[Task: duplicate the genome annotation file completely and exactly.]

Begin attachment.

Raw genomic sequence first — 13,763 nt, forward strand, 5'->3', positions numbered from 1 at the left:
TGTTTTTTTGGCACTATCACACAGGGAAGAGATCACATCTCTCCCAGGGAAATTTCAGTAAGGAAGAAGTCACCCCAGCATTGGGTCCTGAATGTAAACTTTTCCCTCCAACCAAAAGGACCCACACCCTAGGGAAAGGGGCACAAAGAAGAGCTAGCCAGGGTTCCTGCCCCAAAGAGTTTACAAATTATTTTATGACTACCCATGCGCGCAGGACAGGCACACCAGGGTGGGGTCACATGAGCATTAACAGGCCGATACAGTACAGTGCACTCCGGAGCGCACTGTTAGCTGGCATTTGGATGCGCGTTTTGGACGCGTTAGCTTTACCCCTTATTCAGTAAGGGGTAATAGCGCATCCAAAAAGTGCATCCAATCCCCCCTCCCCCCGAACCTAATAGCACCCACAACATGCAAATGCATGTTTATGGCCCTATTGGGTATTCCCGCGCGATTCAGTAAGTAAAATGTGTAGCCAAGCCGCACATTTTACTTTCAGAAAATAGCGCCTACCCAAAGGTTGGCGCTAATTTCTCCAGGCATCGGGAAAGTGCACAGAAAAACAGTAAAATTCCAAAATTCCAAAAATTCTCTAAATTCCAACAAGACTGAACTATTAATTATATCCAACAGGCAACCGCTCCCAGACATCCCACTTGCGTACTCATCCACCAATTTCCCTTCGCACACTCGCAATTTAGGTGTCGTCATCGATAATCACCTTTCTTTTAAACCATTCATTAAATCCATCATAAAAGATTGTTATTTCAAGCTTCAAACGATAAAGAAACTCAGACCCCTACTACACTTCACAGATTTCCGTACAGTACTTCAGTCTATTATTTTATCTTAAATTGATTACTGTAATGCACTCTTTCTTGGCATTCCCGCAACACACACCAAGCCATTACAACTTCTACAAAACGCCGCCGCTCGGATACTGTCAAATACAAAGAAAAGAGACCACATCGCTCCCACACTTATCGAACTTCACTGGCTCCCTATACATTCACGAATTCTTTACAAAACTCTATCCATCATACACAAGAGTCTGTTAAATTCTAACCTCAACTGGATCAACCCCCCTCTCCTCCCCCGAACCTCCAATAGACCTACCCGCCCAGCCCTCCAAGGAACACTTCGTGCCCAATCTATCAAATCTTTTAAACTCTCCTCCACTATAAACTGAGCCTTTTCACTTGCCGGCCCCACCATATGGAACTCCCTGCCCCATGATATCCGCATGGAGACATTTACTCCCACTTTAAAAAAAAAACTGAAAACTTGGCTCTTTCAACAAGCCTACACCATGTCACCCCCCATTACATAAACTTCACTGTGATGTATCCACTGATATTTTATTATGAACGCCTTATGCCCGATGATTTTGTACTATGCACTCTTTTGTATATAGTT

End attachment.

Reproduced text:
Raw genomic sequence first — 13,763 nt, forward strand, 5'->3', positions numbered from 1 at the left:
TGTTTTTTTGGCACTATCACACAGGGAAGAGATCACATCTCTCCCAGGGAAATTTCAGTAAGGAAGAAGTCACCCCAGCATTGGGTCCTGAATGTAAACTTTTCCCTCCAACCAAAAGGACCCACACCCTAGGGAAAGGGGCACAAAGAAGAGCTAGCCAGGGTTCCTGCCCCAAAGAGTTTACAAATTATTTTATGACTACCCATGCGCGCAGGACAGGCACACCAGGGTGGGGTCACATGAGCATTAACAGGCCGATACAGTACAGTGCACTCCGGAGCGCACTGTTAGCTGGCATTTGGATGCGCGTTTTGGACGCGTTAGCTTTACCCCTTATTCAGTAAGGGGTAATAGCGCATCCAAAAAGTGCATCCAATCCCCCCTCCCCCCGAACCTAATAGCACCCACAACATGCAAATGCATGTTTATGGCCCTATTGGGTATTCCCGCGCGATTCAGTAAGTAAAATGTGTAGCCAAGCCGCACATTTTACTTTCAGAAAATAGCGCCTACCCAAAGGTTGGCGCTAATTTCTCCAGGCATCGGGAAAGTGCACAGAAAAACAGTAAAATTCCAAAATTCCAAAAATTCTCTAAATTCCAACAAGACTGAACTATTAATTATATCCAACAGGCAACCGCTCCCAGACATCCCACTTGCGTACTCATCCACCAATTTCCCTTCGCACACTCGCAATTTAGGTGTCGTCATCGATAATCACCTTTCTTTTAAACCATTCATTAAATCCATCATAAAAGATTGTTATTTCAAGCTTCAAACGATAAAGAAACTCAGACCCCTACTACACTTCACAGATTTCCGTACAGTACTTCAGTCTATTATTTTATCTTAAATTGATTACTGTAATGCACTCTTTCTTGGCATTCCCGCAACACACACCAAGCCATTACAACTTCTACAAAACGCCGCCGCTCGGATACTGTCAAATACAAAGAAAAGAGACCACATCGCTCCCACACTTATCGAACTTCACTGGCTCCCTATACATTCACGAATTCTTTACAAAACTCTATCCATCATACACAAGAGTCTGTTAAATTCTAACCTCAACTGGATCAACCCCCCTCTCCTCCCCCGAACCTCCAATAGACCTACCCGCCCAGCCCTCCAAGGAACACTTCGTGCCCAATCTATCAAATCTTTTAAACTCTCCTCCACTATAAACTGAGCCTTTTCACTTGCCGGCCCCACCATATGGAACTCCCTGCCCCATGATATCCGCATGGAGACATTTACTCCCACTTTAAAAAAAAAACTGAAAACTTGGCTCTTTCAACAAGCCTACACCATGTCACCCCCCATTACATAAACTTCACTGTGATGTATCCACTGATATTTTATTATGAACGCCTTATGCCCGATGATTTTGTACTATGCACTCTTTTGTATATAGTT